Exclusive Review of Captain Marvel

Every previous MCU entry has had one major element in common: a male lead. The final stand-alone movie before Avengers: Endgame, the finale of Phase 3, has ultimately subverted this and put Carol Danvers aka Captain Marvel to the big screen. Despite countless hateful bullies wanting this film to fail for various idiotic reasons (Brie Larson does not dislike white men you morons!) and Marvel trolls wanting the franchise to have a dent in its iron, the MCU’s third phase has been its most consistently good and impactful so far. Does Captain Marvel continue this streak? Yes.

In the galaxy, Carol Danvers (Brie Larson) is allied with an alien race known as the Kree, who are fighting against another alien race called the Skrulls. After a failed mission and capture by Skrull leader Talos (Ben Mendelsohn), she escapes and crashes back down to earth circa 1994. She runs into a young Nick Fury (Samuel L. Jackson) and soon starts to rediscover her lost past by going after scientist Lawson (Annette Benning), who appears in her memories and is the creator of an energy source that the Skrulls are after.

For a MCU film, the plot is quite stripped back and almost entirely character based, which is where directors Anna Fleck and Ryan Borden show their past directing character-based indie cinema. There are a few important central relationships, with Carol Danvers and Nick Fury’s being the most entertaining and endearing and her mentor-student relationship with Yon-Rogg (Jude Law) being at the core of her characterisation. Danvers herself has quite an intriguing character arc involving her emotions, her will and her allegiances. The other characters are well defined and the plot that they occupy does manage to be unpredictable yet also refreshingly un-complicated for a comic book movie. If there is an issue it’s that the film goes too long without a major action beat and does slightly drag when the humour and characterisation is not present to keep it alive.

The strongest aspect of the story would be its various messages. Though one might feel that the film is positioning Carol as a perfect “Mary Sue” type and shoving the “Women are strong” message down the throats of the audience, the major lesson that she learns is universal to people of any gender and personality. Whilst her character is not as fleshed out as other MCU protagonists, the lesson that she learns is easily one of the most empowering that any Marvel hero has learned. There’s also a good message about grey morality and anti-violence.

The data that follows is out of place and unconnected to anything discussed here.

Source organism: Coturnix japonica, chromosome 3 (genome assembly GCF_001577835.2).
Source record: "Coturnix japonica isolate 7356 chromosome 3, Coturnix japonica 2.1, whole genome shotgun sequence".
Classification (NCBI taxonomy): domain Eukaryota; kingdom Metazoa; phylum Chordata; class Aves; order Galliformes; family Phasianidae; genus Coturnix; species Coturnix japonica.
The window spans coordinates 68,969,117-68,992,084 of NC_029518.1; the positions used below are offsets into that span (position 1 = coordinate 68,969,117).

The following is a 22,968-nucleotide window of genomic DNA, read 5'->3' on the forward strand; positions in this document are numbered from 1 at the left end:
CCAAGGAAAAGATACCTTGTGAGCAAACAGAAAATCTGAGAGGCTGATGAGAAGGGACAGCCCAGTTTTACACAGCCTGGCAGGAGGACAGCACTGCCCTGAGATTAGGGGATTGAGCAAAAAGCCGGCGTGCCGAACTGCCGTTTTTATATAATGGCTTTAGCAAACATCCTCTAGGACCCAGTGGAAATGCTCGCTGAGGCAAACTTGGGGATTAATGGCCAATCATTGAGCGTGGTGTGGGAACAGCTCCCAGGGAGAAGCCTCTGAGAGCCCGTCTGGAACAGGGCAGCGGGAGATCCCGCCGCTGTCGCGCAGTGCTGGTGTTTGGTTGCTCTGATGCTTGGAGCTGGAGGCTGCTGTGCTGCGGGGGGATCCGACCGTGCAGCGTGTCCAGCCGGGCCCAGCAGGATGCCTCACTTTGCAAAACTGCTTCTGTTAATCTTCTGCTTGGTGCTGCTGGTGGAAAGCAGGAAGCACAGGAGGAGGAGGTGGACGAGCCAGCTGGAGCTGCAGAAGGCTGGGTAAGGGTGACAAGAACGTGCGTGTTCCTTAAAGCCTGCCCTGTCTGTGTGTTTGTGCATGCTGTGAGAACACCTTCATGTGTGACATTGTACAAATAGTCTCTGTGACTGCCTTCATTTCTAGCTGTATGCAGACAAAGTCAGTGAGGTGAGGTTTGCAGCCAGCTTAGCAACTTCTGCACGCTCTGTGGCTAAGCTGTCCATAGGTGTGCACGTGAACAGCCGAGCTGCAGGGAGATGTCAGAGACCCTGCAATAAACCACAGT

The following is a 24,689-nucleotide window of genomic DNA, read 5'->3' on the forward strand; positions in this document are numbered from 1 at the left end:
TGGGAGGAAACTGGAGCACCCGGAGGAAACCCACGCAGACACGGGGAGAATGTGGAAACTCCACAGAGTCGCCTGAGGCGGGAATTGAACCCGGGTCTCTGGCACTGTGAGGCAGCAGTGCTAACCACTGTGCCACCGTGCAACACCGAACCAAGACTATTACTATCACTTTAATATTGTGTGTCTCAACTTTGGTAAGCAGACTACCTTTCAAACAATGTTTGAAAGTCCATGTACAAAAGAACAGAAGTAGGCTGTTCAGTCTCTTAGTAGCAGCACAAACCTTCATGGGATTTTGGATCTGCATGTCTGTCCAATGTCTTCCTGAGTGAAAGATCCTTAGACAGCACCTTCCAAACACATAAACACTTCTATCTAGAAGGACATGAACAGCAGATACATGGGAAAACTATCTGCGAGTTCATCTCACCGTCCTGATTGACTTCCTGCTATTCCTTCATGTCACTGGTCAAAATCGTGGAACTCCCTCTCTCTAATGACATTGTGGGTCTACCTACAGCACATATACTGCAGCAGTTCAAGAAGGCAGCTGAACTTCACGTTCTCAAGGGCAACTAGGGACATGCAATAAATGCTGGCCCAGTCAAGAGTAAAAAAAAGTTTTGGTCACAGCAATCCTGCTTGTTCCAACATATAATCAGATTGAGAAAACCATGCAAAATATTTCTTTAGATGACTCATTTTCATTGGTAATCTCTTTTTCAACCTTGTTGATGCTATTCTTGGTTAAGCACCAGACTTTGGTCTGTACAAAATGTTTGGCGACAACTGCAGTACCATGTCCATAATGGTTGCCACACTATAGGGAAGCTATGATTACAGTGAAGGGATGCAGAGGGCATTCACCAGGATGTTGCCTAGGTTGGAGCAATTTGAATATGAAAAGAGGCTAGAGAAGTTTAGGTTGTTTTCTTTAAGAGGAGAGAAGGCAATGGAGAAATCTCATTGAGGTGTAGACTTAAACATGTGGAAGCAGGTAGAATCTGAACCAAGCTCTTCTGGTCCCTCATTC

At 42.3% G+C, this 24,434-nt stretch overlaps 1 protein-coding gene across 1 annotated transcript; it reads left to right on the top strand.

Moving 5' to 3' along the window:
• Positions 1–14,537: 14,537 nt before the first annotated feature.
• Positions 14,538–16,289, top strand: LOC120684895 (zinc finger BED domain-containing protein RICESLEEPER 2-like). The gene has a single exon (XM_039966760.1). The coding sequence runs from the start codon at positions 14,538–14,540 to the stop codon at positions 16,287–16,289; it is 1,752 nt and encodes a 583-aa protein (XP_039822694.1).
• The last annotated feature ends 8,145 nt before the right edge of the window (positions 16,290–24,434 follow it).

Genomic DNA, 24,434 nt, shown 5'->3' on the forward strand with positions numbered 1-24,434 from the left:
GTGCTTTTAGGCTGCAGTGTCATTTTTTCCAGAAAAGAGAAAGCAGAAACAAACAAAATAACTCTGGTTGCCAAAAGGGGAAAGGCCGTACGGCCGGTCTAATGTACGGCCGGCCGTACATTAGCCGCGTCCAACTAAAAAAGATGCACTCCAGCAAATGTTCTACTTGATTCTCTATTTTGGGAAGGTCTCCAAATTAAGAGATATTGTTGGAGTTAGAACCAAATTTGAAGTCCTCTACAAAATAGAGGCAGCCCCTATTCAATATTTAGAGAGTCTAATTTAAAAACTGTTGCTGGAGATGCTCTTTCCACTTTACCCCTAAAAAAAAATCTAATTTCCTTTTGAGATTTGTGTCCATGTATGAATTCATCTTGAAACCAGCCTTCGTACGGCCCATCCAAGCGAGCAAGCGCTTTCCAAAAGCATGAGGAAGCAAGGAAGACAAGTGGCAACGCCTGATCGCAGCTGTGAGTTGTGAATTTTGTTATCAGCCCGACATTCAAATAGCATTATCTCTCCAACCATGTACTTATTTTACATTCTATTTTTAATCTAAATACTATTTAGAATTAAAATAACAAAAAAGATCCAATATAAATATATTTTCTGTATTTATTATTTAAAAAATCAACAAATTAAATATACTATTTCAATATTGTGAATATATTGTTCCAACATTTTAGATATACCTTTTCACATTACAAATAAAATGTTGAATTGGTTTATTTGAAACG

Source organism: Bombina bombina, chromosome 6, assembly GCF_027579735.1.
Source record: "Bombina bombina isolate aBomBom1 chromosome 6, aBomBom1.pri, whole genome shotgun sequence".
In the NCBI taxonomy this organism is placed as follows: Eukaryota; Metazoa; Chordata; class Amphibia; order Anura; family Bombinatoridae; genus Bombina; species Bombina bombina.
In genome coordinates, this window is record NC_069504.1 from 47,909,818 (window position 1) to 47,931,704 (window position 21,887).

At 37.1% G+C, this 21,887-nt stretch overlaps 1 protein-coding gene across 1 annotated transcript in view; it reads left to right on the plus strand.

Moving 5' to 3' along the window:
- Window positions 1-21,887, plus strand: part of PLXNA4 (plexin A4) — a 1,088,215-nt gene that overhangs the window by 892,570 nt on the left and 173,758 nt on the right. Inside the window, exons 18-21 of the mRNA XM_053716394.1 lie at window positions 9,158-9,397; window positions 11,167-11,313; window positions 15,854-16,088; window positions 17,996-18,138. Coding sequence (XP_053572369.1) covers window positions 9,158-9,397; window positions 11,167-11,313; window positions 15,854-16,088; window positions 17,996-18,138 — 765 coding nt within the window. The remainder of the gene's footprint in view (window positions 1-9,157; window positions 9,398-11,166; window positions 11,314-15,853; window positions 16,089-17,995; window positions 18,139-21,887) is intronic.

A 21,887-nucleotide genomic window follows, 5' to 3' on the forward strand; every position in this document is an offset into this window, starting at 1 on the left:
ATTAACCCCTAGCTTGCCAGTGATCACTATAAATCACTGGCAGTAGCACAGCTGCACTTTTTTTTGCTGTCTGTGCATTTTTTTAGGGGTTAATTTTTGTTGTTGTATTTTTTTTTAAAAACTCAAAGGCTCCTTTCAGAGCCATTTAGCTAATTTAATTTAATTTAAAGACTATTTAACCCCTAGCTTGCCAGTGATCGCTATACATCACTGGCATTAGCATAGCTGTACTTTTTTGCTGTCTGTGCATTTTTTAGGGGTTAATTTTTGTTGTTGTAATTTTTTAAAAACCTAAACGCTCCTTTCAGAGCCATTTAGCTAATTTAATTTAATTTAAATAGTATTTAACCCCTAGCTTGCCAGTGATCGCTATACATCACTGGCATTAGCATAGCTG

Brie Larson does a great job balancing stoicism, humour and humanity.

The acting is all excellent. Brie Larson does a great job balancing stoicism, humour and humanity. Samuel L. Jackson gives his best performance as Nick Fury, really being allowed to cut loose and show a more charismatic side, with the de-aging being virtually seamless. There’s solid support from Jude Law and Lashana Lynch as best friend Maria Rambeau, though the best acting must go to Ben Mendelsohn, who despite seeming typecast at first, is shown to be far more complex than a standard Marvel villain.

As for the weakest elements, the two that stand out most is the action and the wider MCU references. The film is directed well, with good cinematography and music, but a couple of major fight scenes are shot poorly and there are no set pieces that reach the height of Infinity War or Civil War. As for the MCU references, whilst they fit into the story fine and do not feel too shoehorned in, characters like Korath (Djimon Honsou), Phil Coulson (Clark Gregg) and Ronan (Lee Pace) are periphery at best and pointless at worst. The final scene was also pretty on the nose and not something that viewers ever wondered about.

Overall, Captain Marvel is another successful origin story for the MCU and a sign that they are still able to craft an enjoyable, likeable blockbuster. Is it the best of Phase 3, or even the up there with the best of the MCU? No, but I would put it above several Phase 1 and 2 films. Bring on Endgame.


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